Can employees in aged care be required to get the COVID-19 vaccine?

Right now, there are a lot of discussions happening around New Zealand asking: Can employees in aged care be required to get the vaccine? Associate Jaenine Badenhorst of Rainey Collins Lawyers has cleared up some of the confusion, with some of the below facts (correct as of 7 September 2021). This article was republished with permission from Healthcare Compliance Solutions.

In Brief

Under the New Zealand Government’s vaccine campaign, it is not mandatory for employees to be vaccinated against the COVID-19 virus. Employers can therefore not require their employees to be vaccinated, unless it is necessary for health or safety reasons for a particular role.

If an employee works in a role where the risk of exposure to COVID-19 is higher and/or the consequences of contracting COVID-19 is more serious, the role may demand employees who are vaccinated to fill it. Due to the likely risk to the Health and Safety of aged individuals, it is highly likely to be reasonable for employers to require aged care worker roles to be filled be vaccinated individuals.

Health and Safety Laws

Persons conducting a business or undertaking (PCBUs) owe duties, under the Health and Safety at Work Act (“the HSW Act”) to ensure, as far as is reasonably practicable, the Health and Safety of its workers, patrons, customer and clients.

Covid-19 poses a risk to the Health and Safety of others, and therefore PCBUs are required to undertake a risk assessment in their particular work environment, so that they can implement safeguards and protocols to eliminate or reduce that risk.

Health and Safety risk assessments must be done in consultation with workers, unions, and other relevant representatives.

If a Health and Safety risk assessment of a particular role indicates that vaccination is necessary to comply with Health and Safety obligations, an employer may require whomever fills that role to be vaccinated.

It is important to note that rather than any ‘employee’ requiring vaccination, it is the particular ‘role’ that requires a vaccinated employee to carry it out.

When is vaccination likely to be required for the performance of a role?

Under the COVID-19 Public Health Response (Vaccinations) Order 2021, some work at the border can only be done by vaccinated workers. Employers in this case need not do individual Health and Safety risk assessments, as all work covered by the Order must only be done by vaccinated workers.

It is possible further Orders could be made to require other roles to be filled only by vaccinated individuals. In the absence of an Order, it will be up to each PCBU to make a decision for their work place, based on the Health and Safety risk assessments they have completed.

At present, PCBUs in the aged care sector will have to individually assess each role to determine whether it should be filled by a vaccinated person for Health and Safety reasons.

Health and Safety risk assessments will typically require vaccination if a role involves a high likelihood of exposure to COVID-19 in the workplace and/or significant consequences to others in regular contact with the individual performing that role. Examples will include roles where employees have lots of contact with customers and clients or other employees, especially where contact will be with vulnerable people.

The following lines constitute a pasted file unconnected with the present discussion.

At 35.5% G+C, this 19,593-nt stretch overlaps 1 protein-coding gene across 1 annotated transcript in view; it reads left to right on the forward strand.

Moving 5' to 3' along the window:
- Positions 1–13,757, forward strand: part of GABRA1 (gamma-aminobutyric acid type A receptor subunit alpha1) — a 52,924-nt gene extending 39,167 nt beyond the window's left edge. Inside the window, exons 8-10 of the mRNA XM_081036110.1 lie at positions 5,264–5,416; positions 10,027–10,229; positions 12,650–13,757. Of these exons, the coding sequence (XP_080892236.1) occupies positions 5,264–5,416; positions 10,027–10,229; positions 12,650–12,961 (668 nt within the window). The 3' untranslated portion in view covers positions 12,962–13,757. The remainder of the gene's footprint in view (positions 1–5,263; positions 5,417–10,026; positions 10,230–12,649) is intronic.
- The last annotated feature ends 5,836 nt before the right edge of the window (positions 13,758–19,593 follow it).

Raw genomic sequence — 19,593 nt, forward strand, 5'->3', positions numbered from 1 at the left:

Workers in aged care roles are likely to have contact with many individuals each week, and these individuals are likely to be more seriously affected by the impacts of COVID-19 if they contract it. It is therefore highly likely that many aged care worker roles will require vaccinated individuals to fill them, so that PCBUs are compliant with their obligations under the HSW Act.

In each case, however, the PCBU must assess the risk on a case-by-case basis. It is also important for the PCBU to consult with the workers in these roles, to help the PCBU assess the risk and ways to best eliminate or minimise it.

Recruiting new employees:

An employer may require vaccination for new employees, however this must be reasonable for the particular role.

Additionally, employers must take care to ensure they are not unlawfully discriminating under the Human Rights Act or affecting the right to refuse medical treatment under the New Zealand Bill of Rights Act.

Does an employee have to tell their employer if they have been vaccinated?

If an employee refuses to inform their employer of their vaccination status, the employer may assume that employee is not vaccinated in order to manage its Health and Safety obligations. If an employer makes this assumption, it must inform the employee of its intention to do so, and what the possible consequences may be.

What if vaccination is refused?

If an employee refuses vaccination following a risk assessment that identifies it as necessary for the employee’s role, an employer may consult with their employee to change their work arrangements, duties or leave, or restructure their work or employment conditions.

Redundancy or dismissal should be considered as final options after changes to the employee’s duties or redeployment to other roles have been considered. Without consideration of all reasonable alternatives, dismissal of an employee who refuses to be vaccinated will nearly always be unjustified.

Any changes, dismissals, or risk assessments must be carried out in good faith.

If there are concerns in your business in relation to employees receiving the COVID-19 vaccination, it is wise to speak with a professional experienced in the area.

About Jaenine Badenhorst

Jaenine Badenhorst
Jaenine Badenhorst is an Associate at Rainey Collins Lawyers.

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